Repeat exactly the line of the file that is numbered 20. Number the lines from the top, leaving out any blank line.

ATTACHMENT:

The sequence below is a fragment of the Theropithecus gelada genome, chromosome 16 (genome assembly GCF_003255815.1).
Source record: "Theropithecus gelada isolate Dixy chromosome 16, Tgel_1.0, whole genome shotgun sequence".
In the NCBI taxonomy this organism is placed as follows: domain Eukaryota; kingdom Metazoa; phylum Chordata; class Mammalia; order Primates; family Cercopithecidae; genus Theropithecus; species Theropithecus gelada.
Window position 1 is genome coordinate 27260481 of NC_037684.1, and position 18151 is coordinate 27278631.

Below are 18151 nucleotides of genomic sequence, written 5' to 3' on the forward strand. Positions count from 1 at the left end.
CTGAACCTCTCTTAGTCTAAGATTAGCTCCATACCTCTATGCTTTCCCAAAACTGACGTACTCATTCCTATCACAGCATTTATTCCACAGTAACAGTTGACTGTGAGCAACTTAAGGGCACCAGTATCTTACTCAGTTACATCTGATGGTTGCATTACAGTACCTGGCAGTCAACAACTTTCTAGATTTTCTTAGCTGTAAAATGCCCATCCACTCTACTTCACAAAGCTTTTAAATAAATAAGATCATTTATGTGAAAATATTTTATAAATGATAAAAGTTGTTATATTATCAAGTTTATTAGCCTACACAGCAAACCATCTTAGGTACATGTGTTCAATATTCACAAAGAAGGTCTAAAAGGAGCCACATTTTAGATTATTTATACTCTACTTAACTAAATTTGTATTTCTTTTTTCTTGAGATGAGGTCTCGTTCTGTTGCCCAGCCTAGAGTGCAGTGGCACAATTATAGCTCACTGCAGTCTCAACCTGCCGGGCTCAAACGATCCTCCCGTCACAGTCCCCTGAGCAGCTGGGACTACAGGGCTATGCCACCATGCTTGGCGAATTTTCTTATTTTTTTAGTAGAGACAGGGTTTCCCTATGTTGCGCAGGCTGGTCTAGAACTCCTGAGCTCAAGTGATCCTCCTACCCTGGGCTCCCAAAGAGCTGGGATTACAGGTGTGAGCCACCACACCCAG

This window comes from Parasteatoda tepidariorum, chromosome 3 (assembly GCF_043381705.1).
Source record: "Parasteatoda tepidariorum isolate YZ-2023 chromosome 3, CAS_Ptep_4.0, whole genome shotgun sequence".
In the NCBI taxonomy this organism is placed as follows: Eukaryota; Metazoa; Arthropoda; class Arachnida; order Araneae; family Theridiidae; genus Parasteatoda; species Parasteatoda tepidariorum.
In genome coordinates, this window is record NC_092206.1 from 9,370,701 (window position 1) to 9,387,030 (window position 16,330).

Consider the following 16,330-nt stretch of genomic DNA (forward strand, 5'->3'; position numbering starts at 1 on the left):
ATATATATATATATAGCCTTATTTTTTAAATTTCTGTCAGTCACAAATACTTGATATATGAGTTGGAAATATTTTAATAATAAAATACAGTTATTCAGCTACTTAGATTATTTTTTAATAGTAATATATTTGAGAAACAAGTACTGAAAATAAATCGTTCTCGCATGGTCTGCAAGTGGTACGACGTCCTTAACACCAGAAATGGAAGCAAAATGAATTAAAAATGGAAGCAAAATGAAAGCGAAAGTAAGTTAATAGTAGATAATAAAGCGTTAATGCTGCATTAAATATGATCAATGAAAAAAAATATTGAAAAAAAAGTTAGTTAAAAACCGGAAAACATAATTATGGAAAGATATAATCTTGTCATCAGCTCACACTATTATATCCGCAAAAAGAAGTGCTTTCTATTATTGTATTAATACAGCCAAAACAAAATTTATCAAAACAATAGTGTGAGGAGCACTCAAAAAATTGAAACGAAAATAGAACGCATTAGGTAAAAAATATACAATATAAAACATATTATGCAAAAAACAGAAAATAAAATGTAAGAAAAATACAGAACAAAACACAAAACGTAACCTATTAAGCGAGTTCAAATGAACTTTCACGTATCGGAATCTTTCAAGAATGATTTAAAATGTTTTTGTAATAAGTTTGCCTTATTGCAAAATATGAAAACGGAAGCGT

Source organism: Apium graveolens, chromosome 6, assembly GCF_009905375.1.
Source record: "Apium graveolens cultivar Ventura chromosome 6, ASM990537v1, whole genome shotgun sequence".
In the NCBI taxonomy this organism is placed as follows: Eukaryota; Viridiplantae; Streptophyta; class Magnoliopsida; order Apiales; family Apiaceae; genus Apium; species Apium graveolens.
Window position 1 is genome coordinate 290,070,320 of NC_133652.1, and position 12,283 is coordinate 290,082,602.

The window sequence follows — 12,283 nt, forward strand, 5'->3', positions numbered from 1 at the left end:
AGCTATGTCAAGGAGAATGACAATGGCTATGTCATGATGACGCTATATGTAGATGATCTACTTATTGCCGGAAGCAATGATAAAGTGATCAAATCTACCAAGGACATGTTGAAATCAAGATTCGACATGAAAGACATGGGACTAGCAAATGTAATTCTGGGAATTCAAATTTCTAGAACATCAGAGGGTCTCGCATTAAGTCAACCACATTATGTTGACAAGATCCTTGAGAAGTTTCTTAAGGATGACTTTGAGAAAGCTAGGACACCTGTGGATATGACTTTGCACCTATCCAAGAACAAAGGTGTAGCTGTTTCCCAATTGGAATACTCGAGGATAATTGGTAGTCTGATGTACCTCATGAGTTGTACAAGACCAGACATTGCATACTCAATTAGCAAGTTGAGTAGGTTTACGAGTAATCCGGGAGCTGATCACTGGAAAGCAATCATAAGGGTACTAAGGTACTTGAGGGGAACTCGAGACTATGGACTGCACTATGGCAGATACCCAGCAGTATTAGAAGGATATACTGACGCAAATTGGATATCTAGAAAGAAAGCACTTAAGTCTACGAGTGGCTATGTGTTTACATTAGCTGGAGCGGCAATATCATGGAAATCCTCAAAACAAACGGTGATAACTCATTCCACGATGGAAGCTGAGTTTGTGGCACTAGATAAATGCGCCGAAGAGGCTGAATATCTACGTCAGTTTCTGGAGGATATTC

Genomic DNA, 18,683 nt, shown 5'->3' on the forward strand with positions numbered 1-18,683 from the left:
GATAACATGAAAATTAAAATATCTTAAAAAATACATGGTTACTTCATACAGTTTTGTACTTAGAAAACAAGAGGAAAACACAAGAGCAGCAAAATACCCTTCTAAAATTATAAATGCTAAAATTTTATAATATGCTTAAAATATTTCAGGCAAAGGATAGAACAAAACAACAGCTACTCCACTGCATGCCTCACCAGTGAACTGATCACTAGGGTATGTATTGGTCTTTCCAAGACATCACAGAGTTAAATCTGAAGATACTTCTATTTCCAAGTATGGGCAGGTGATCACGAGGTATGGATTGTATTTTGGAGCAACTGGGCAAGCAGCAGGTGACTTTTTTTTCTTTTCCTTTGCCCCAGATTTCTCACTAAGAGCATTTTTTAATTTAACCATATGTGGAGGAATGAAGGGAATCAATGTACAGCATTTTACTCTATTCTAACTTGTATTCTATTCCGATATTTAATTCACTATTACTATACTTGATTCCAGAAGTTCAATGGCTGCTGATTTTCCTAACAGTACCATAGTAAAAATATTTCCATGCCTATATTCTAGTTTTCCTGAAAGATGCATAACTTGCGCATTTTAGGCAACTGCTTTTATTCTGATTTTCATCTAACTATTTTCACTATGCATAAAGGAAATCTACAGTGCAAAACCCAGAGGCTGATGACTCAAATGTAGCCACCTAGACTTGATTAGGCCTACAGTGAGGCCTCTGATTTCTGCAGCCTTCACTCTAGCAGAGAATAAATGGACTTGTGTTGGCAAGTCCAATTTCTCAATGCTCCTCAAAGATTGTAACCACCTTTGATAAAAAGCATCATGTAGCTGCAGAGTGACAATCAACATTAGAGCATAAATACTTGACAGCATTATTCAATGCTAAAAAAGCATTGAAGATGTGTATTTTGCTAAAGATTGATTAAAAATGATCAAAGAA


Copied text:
GATAACATGAAAATTAAAATATCTTAAAAAATACATGGTTACTTCATACAGTTTTGTACTTAGAAAACAAGAGGAAAACACAAGAGCAGCAAAATACCCTTCTAAAATTATAAATGCTAAAATTTTATAATATGCTTAAAATATTTCAGGCAAAGGATAGAACAAAACAACAGCTACTCCACTGCATGCCTCACCAGTGAACTGATCACTAGGGTATGTATTGGTCTTTCCAAGACATCACAGAGTTAAATCTGAAGATACTTCTATTTCCAAGTATGGGCAGGTGATCACGAGGTATGGATTGTATTTTGGAGCAACTGGGCAAGCAGCAGGTGACTTTTTTTTCTTTTCCTTTGCCCCAGATTTCTCACTAAGAGCATTTTTTAATTTAACCATATGTGGAGGAATGAAGGGAATCAATGTACAGCATTTTACTCTATTCTAACTTGTATTCTATTCCGATATTTAATTCACTATTACTATACTTGATTCCAGAAGTTCAATGGCTGCTGATTTTCCTAACAGTACCATAGTAAAAATATTTCCATGCCTATATTCTAGTTTTCCTGAAAGATGCATAACTTGCGCATTTTAGGCAACTGCTTTTATTCTGATTTTCATCTAACTATTTTCACTATGCATAAAGGAAATCTACAGTGCAAAACCCAGAGGCTGATGACTCAAATGTAGCCACCTAGACTTGATTAGGCCTACAGTGAGGCCTCTGATTTCTGCAGCCTTCACTCTAGCAGAGAATAAATGGACTTGTGTTGGCAAGTCCAATTTCTCAATGCTCCTCAAAGATTGTAACCACCTTTGATAAAAAGCATCATGTAGCTGCAGAGTGACAATCAACATTAGAGCATAAATACTTGACAGCATTATTCAATGCTAAAAAAGCATTGAAGATGTGTATTTTGCTAAAGATTGATTAAAAATGATCAAAGAA